Like the act of rubbing one’s stomach while patting their head, I was moving out of sync.  I held out one hand for the hairbrush, closed my fingers around it, then set to tugging the plastic bristles through the tangles and knots, slow, strong, deliberate movements, a patient, calming exercise.

My mind?  I was watching, studying, sensing and experiencing ten thousand things at once, an engine going full-bore.  I could follow my dad as he moved through the house, picked work clothes out of his closet, threw away a sock and its matching pair.  I watched every entryway into the house, the windows and doors, tracked the movements of the neighbors, and our neighbor’s neighbors.  With fleas, I could track the movements of the neighbor’s outdoor cat, a surprisingly violent creature with a sizable body count of local frogs and mice, many killed purely for sport.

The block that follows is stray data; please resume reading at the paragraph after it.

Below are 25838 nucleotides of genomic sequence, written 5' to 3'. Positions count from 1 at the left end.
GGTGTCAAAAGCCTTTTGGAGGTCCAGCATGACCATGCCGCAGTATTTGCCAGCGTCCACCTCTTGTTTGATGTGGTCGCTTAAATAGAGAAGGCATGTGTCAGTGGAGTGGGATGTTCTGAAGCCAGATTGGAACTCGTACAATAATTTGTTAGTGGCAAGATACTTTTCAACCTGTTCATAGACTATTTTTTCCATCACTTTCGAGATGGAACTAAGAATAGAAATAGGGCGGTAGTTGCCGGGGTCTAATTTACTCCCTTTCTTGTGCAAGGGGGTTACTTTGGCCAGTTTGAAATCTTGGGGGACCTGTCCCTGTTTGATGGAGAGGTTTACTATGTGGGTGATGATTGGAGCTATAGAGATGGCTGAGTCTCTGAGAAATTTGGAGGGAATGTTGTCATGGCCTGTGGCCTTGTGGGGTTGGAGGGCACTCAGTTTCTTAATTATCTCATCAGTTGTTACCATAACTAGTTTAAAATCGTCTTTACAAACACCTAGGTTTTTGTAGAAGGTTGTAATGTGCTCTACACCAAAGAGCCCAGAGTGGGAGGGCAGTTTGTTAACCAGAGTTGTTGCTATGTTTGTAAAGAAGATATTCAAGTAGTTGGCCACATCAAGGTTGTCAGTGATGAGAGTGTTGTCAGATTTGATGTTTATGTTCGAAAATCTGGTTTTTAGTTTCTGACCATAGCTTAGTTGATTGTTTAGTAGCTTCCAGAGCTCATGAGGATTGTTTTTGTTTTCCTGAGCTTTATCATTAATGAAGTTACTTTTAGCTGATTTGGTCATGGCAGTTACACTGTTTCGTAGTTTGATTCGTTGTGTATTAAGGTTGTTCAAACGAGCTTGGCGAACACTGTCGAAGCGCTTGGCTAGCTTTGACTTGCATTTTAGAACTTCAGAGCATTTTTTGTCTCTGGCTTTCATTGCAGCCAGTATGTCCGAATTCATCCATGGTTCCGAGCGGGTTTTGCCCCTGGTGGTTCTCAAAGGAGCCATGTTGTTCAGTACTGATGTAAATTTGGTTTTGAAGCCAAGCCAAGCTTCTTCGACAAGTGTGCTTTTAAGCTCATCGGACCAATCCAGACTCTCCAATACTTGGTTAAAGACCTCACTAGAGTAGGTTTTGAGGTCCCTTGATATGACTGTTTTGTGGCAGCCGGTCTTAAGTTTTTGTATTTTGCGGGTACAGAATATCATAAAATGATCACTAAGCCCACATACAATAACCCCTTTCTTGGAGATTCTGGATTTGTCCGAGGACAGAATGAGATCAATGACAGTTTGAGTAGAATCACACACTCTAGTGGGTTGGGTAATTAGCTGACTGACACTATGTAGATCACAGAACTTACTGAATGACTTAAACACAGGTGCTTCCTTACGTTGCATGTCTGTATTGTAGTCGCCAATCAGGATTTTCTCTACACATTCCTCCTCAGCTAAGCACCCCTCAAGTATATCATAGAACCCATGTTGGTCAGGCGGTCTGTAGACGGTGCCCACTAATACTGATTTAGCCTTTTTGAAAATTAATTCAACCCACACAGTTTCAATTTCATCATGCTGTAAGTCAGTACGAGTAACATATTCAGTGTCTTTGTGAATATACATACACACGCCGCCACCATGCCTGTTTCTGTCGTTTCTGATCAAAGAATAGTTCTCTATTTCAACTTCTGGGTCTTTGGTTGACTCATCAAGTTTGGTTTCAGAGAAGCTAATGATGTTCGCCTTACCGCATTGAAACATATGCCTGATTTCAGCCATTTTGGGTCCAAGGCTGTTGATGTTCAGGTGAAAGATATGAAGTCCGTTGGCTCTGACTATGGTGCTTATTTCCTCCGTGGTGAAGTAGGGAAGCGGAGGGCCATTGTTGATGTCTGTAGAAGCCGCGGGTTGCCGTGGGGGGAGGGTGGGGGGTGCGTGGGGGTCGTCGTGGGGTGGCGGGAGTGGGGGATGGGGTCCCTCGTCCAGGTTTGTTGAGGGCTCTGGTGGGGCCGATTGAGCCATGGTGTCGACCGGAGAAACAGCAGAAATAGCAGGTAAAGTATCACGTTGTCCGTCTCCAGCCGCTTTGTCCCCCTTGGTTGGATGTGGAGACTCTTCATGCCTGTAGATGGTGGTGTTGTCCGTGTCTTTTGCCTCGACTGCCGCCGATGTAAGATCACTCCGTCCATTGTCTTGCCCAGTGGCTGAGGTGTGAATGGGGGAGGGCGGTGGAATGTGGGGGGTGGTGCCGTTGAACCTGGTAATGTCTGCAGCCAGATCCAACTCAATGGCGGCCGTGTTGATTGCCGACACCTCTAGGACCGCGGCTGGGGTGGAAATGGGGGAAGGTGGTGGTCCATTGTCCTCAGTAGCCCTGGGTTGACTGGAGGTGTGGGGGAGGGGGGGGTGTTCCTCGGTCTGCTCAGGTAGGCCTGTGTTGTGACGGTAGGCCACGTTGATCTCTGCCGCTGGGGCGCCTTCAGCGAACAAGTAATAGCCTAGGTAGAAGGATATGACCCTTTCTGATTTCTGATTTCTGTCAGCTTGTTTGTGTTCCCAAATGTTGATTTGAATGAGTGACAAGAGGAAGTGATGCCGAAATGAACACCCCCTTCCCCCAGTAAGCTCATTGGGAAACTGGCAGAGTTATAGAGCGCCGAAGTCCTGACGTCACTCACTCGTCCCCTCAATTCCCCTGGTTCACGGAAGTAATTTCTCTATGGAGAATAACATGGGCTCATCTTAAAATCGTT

I could track each of these details for roughly a thousand feet around me, to the point that I was aware of every person and every piece of terrain in the area.  There were bugs crawling inside walls and the dark corners of houses all up and down the street, and I had only to pay attention for a moment to grasp the layout of each house and home.  I could feel the worms crawling through the earth, the ants navigating the surface, struggling but surviving in the humid heat of the outdoors.  I could feel the maggots that were devouring one of the cat’s abandoned victims, the ants working to collect the food before descending into their labyrinthine hive.